Spring Nutrient Delivery to the Gulf Estimated Among Highest in Three Decades
Spring nutrient delivery from the Mississippi-Atchafalaya River Basin to the northern Gulf of Mexico is estimated to be among the highest in the last three decades. Nutrient delivery, particularly during the months of April through June, has been identified as one of the primary factors controlling the size of the hypoxic zone that forms during the summer in the northern Gulf of Mexico. The Gulf hypoxic zone is an area where oxygen levels drop too low to support most life in bottom and near-bottom waters. The large nutrient contributions are primarily due to near record-breaking streamflows this spring from April through June in the Mississippi River Basin. Streamflows were about 50 percent higher this year compared to the long-term spring average flows since about 1980. Estimated nutrient contributions from October 2007 through June 2008 are available at http://toxics.usgs.gov/hypoxia/mississippi/oct_jun/index.html. For more information, contact Jennifer LaVista at 703-648-4432 or firstname.lastname@example.org.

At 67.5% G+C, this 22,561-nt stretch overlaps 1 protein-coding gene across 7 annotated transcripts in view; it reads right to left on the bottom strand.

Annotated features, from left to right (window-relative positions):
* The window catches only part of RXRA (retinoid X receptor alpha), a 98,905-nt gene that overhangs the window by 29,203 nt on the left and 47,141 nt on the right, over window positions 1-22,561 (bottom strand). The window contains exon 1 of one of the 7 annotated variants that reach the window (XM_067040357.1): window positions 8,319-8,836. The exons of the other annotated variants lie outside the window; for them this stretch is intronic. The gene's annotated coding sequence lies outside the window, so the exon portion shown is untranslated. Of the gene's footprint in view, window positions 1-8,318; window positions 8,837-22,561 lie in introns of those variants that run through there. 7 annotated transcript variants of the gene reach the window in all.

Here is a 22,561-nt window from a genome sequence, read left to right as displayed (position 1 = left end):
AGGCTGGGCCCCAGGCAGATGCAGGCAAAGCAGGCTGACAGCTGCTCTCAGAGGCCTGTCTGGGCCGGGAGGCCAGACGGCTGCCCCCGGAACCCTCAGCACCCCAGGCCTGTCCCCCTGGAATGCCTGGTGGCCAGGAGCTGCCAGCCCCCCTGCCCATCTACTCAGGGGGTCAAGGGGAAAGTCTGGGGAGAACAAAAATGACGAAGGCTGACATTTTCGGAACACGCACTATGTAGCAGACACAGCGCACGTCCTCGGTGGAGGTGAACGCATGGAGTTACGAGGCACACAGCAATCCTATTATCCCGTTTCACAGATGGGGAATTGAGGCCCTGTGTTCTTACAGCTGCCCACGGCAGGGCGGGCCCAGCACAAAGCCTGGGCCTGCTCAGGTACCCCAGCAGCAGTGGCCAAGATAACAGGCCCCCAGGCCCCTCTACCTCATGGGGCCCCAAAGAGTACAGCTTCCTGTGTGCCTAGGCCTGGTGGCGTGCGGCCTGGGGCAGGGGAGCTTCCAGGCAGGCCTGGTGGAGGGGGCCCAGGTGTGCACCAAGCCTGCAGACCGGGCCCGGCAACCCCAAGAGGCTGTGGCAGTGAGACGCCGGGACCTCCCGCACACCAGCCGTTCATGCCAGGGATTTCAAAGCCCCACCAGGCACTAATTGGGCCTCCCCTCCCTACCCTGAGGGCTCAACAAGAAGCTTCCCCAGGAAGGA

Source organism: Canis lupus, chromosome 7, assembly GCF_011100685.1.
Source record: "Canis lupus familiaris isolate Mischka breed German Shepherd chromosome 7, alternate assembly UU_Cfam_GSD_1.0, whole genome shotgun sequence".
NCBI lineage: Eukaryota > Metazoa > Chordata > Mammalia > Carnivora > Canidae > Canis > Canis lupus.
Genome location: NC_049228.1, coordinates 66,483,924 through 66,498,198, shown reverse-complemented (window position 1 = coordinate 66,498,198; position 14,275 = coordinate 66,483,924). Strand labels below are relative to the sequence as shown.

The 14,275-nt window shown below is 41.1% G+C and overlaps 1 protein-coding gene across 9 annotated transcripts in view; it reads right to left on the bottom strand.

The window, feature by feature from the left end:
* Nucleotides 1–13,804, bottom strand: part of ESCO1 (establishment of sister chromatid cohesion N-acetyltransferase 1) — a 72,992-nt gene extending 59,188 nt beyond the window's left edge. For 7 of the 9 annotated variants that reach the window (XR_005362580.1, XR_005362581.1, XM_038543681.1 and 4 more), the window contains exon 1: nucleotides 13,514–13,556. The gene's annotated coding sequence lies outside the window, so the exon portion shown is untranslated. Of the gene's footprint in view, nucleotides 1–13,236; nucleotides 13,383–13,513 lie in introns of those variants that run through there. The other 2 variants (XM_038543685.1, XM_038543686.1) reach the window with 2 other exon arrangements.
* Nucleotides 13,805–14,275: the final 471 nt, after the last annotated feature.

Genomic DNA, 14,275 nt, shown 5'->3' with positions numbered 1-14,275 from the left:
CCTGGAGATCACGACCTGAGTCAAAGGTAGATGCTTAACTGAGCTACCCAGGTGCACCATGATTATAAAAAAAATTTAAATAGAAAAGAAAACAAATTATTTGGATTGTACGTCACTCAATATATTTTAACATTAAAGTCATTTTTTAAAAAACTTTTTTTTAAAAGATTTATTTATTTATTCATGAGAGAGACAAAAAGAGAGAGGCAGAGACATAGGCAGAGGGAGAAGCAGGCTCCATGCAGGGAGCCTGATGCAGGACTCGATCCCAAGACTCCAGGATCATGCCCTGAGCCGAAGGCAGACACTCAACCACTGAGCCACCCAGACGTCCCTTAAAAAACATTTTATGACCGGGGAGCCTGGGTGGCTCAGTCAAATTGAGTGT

Climate Impacts Mosquito Abundance in California
Seasonal climate conditions cause changes in spring and summer mosquito abundance in California, according to recent scientific research. This research will help public health systems at local and state levels to forecast the abundance of disease carriers and the risk of viruses associated with the presence of mosquitoes. Scientists have identified that both precipitation and temperature fluctuations, from as early as the previous fall through early summer, impact mosquito populations. The mosquito species examined Culex tarsalis, carry encephalitis and West Nile Virus. To conduct this research, the science team, which included two USGS researchers, analyzed more than 50 years of weekly mosquito abundance records from California's comprehensive mosquito surveillance program. To read the report published in the Journal of Vector Ecology, visit http://www.sove.org/Journal%20PDF/June%202008/11-Reisen%20et%20al%2007-81.pdf. For more information, contact Dan Cayan at 858-534-4507 or email@example.com.